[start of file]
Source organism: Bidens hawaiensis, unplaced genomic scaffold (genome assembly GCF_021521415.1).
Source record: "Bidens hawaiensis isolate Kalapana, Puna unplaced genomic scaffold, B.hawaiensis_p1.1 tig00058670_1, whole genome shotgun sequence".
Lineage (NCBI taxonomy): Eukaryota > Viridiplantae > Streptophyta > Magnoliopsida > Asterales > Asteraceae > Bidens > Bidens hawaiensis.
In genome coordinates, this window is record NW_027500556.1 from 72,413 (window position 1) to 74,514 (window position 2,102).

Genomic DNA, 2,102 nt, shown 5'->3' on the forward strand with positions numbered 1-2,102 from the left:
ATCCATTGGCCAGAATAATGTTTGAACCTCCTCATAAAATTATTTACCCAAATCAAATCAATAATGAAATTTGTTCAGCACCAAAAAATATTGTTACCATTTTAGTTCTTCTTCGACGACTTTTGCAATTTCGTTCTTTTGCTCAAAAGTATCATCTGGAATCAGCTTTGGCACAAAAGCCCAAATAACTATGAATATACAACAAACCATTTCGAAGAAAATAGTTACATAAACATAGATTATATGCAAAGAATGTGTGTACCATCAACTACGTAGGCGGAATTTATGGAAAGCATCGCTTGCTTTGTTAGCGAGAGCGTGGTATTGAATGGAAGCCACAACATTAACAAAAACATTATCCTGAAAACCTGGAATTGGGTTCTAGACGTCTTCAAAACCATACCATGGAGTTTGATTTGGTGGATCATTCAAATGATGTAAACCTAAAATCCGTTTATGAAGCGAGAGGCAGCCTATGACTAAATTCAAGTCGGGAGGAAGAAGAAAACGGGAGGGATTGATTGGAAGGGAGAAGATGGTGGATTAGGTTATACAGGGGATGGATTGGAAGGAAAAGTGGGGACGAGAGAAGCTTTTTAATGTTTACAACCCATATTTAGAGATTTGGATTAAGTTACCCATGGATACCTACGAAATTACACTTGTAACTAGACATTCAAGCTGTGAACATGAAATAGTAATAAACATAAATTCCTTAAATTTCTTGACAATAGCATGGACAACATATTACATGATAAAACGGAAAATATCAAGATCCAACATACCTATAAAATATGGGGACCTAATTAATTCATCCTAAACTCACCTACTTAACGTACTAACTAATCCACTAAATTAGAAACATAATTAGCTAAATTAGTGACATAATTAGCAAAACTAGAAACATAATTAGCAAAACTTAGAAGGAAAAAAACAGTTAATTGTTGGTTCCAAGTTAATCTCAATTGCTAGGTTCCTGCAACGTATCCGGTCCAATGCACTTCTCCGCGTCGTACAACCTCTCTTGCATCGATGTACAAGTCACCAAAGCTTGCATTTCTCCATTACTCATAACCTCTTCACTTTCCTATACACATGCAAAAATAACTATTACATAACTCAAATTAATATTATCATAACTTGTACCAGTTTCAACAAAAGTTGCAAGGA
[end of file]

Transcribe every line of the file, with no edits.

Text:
Source organism: Bidens hawaiensis, unplaced genomic scaffold (genome assembly GCF_021521415.1).
Source record: "Bidens hawaiensis isolate Kalapana, Puna unplaced genomic scaffold, B.hawaiensis_p1.1 tig00058670_1, whole genome shotgun sequence".
Lineage (NCBI taxonomy): Eukaryota > Viridiplantae > Streptophyta > Magnoliopsida > Asterales > Asteraceae > Bidens > Bidens hawaiensis.
In genome coordinates, this window is record NW_027500556.1 from 72,413 (window position 1) to 74,514 (window position 2,102).

Genomic DNA, 2,102 nt, shown 5'->3' on the forward strand with positions numbered 1-2,102 from the left:
ATCCATTGGCCAGAATAATGTTTGAACCTCCTCATAAAATTATTTACCCAAATCAAATCAATAATGAAATTTGTTCAGCACCAAAAAATATTGTTACCATTTTAGTTCTTCTTCGACGACTTTTGCAATTTCGTTCTTTTGCTCAAAAGTATCATCTGGAATCAGCTTTGGCACAAAAGCCCAAATAACTATGAATATACAACAAACCATTTCGAAGAAAATAGTTACATAAACATAGATTATATGCAAAGAATGTGTGTACCATCAACTACGTAGGCGGAATTTATGGAAAGCATCGCTTGCTTTGTTAGCGAGAGCGTGGTATTGAATGGAAGCCACAACATTAACAAAAACATTATCCTGAAAACCTGGAATTGGGTTCTAGACGTCTTCAAAACCATACCATGGAGTTTGATTTGGTGGATCATTCAAATGATGTAAACCTAAAATCCGTTTATGAAGCGAGAGGCAGCCTATGACTAAATTCAAGTCGGGAGGAAGAAGAAAACGGGAGGGATTGATTGGAAGGGAGAAGATGGTGGATTAGGTTATACAGGGGATGGATTGGAAGGAAAAGTGGGGACGAGAGAAGCTTTTTAATGTTTACAACCCATATTTAGAGATTTGGATTAAGTTACCCATGGATACCTACGAAATTACACTTGTAACTAGACATTCAAGCTGTGAACATGAAATAGTAATAAACATAAATTCCTTAAATTTCTTGACAATAGCATGGACAACATATTACATGATAAAACGGAAAATATCAAGATCCAACATACCTATAAAATATGGGGACCTAATTAATTCATCCTAAACTCACCTACTTAACGTACTAACTAATCCACTAAATTAGAAACATAATTAGCTAAATTAGTGACATAATTAGCAAAACTAGAAACATAATTAGCAAAACTTAGAAGGAAAAAAACAGTTAATTGTTGGTTCCAAGTTAATCTCAATTGCTAGGTTCCTGCAACGTATCCGGTCCAATGCACTTCTCCGCGTCGTACAACCTCTCTTGCATCGATGTACAAGTCACCAAAGCTTGCATTTCTCCATTACTCATAACCTCTTCACTTTCCTATACACATGCAAAAATAACTATTACATAACTCAAATTAATATTATCATAACTTGTACCAGTTTCAACAAAAGTTGCAAGGA